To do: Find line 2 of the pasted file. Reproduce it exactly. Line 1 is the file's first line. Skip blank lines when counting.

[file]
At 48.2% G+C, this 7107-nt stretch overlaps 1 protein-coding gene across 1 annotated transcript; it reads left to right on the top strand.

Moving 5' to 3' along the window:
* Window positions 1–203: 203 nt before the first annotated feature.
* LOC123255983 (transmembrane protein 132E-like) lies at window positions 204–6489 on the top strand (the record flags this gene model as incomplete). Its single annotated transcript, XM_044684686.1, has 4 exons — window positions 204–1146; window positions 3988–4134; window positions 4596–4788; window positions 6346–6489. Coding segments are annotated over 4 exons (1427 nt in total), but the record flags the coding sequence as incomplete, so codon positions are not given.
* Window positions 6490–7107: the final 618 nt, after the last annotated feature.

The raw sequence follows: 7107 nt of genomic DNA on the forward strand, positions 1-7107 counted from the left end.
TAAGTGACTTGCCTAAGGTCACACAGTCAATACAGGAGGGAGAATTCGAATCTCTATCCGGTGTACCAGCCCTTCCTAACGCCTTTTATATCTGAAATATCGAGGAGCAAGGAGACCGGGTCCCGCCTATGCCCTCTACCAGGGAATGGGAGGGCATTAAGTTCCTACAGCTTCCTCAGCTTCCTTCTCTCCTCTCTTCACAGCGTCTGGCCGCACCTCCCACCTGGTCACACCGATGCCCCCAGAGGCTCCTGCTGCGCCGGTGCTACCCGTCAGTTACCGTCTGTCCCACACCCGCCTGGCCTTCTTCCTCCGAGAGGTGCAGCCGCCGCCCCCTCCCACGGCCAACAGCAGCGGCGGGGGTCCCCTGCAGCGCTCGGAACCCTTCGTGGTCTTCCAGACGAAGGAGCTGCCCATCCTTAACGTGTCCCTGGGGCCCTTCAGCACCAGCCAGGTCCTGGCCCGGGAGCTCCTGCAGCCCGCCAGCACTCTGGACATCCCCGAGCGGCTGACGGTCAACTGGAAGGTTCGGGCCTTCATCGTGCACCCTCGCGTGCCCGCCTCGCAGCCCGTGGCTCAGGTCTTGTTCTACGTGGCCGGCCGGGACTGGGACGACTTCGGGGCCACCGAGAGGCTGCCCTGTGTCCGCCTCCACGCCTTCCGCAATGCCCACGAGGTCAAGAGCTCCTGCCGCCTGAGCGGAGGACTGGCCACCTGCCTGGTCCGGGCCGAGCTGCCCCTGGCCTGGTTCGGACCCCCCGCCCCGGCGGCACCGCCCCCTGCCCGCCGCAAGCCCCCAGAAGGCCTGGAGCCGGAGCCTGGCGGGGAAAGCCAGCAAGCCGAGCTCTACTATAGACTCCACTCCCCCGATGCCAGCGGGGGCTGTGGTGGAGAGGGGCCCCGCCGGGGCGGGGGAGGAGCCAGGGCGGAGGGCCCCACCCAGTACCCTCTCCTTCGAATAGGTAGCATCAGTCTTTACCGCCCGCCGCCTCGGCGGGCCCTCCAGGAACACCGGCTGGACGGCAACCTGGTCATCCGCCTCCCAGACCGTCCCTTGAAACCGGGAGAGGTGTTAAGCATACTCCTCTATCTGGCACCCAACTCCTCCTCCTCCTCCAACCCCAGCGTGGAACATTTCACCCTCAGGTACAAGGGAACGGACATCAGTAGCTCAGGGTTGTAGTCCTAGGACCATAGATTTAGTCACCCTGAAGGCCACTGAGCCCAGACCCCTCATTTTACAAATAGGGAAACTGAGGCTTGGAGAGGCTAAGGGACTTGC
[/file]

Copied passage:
Moving 5' to 3' along the window: